With maximum intensity and commitment, 10 women gave the West Coast premiere of the problematic "Song of Lawino" at Los Angeles Contemporary Exhibitions on Thursday.
Based on a 200-page work by the exiled Ugandan poet Okot P'Bitek, "Song of Lawino" is a cry of protest and contempt by a village woman whose husband rejects her and her tribal traditions to pursue Westernized ways and women.
The woman--enacted by various cast members--often addresses the absent husband. But when she asserts that his abuse of her is "abuse of the people," her indictments ripple out to evoke cultures in collision: tribe and city, Africa and Europe, old and new--dichotomized, perhaps too simplistically, as the good and the bad.
An hourlong adaptation of P'Bitek's poem with the same title, "Song of Lawino" is a collaboration among four women: director Valeria Vasilevski, choreographer Jawole Willa Jo Zollar (from whose New York-based company, Urban Bush Women, a number of the dancers are drawn), percussionist Edwina Lee Tyler and vocalist Tiye Giraud. The dancers also contributed characterizations.
Fueled by anger and hurt, the piece incorporates the spoken word and, when that can no longer contain the emotions, spills into song. When \o7 that \f7 proves insufficient, song becomes dance. Vocal styles range from incantatory chants to Yolande Bavan's scat-singing imitations of saxophone solos. The choreography ranges from high energy gumboot dancing to a suave parody of the Supremes.
Rich in striking metaphors, P'Bitek's poem at times can be elusive, but there is nothing ambiguous about his images of oppressed people ("The buffaloes of poverty knock the people down").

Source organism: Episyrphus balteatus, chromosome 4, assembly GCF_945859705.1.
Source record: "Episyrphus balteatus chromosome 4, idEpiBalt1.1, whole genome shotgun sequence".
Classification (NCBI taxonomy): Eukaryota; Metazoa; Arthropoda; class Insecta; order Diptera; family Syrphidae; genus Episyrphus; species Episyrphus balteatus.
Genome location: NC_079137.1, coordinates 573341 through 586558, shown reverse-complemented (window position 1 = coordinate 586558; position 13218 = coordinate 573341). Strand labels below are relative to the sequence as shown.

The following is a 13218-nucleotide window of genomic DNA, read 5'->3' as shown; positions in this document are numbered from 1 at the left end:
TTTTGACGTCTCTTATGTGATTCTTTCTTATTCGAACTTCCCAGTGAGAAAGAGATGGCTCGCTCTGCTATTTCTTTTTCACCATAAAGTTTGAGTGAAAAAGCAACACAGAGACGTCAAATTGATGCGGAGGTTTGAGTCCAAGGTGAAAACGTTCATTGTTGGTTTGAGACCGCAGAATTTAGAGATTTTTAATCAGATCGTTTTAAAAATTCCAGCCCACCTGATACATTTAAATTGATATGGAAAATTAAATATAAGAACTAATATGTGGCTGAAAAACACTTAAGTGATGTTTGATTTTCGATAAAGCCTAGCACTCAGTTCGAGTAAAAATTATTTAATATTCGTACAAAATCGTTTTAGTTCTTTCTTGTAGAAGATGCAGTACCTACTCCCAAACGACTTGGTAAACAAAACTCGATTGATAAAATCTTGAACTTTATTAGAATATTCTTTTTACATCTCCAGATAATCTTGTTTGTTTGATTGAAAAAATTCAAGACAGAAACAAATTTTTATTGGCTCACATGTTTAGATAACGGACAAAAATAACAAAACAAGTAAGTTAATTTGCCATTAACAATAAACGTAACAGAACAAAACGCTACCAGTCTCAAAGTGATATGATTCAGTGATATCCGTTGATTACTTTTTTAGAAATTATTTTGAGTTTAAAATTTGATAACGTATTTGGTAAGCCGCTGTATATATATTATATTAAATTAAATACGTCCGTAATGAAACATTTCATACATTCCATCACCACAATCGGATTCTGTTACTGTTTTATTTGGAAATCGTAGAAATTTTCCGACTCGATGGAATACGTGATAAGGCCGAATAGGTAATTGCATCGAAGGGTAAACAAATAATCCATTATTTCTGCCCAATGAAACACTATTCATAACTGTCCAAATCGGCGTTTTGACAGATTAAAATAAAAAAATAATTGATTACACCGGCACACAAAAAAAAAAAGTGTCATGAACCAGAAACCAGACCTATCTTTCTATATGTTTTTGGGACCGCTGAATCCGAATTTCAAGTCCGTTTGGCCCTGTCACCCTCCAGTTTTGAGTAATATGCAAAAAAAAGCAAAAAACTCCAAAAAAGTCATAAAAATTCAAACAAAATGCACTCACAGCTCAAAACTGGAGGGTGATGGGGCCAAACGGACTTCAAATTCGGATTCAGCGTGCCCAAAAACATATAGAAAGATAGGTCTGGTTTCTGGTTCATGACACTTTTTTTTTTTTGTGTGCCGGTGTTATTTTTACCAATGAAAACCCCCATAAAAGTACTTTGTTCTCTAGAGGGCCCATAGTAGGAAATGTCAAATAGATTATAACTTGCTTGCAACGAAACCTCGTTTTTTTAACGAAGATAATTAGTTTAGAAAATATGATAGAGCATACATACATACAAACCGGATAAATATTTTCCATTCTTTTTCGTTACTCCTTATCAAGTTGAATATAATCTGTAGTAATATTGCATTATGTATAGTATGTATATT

His metaphors can dissect, as when storyteller Pamela Patrick questions Christian dogmas ("From the Mouth of Which River"). Her perplexity with words translated into a tribal language (\o7 heaven\f7 becomes \o7 sky-land\f7 ) becomes a devastating critique.
Turn-about is fair play. But in what spirit to accept lines such as "White people are good at telling lies--like men wooing women"? And, yes, the parody of "Tales From the Vienna Woods" is funny, but what culture--dare one say, even Ugandan culture?--cannot be made contemptible when falsified?
And what to make of taped Third World claims that family planning is a ruse by whites to keep down the population of minorities? Or that their countries serve as a dumping ground for dangerous chemicals banned in the United States? At least the women also discuss universal problems--corrupt politicians--and indigenous horrors such as wife-burnings.
The work is politically loaded, and the women do not flinch from the accusations. But having detailed these charges, they back off at the end into an explosion of energetic "tala scat improvisation" (led by Bavan), to suggest--what? That communal energy and commitment will solve all the problems? It seems a bit of a cop-out.
Less controversial is Tyler's amazing drum solo, in which her grimaces of agony and ecstasy, hope and despair, joy and even wit seemed perfectly mirrored in her playing.
"Song of Lawino," which is co-presented by LACE and the Museum of Contemporary Art, will continue through Sunday afternoon.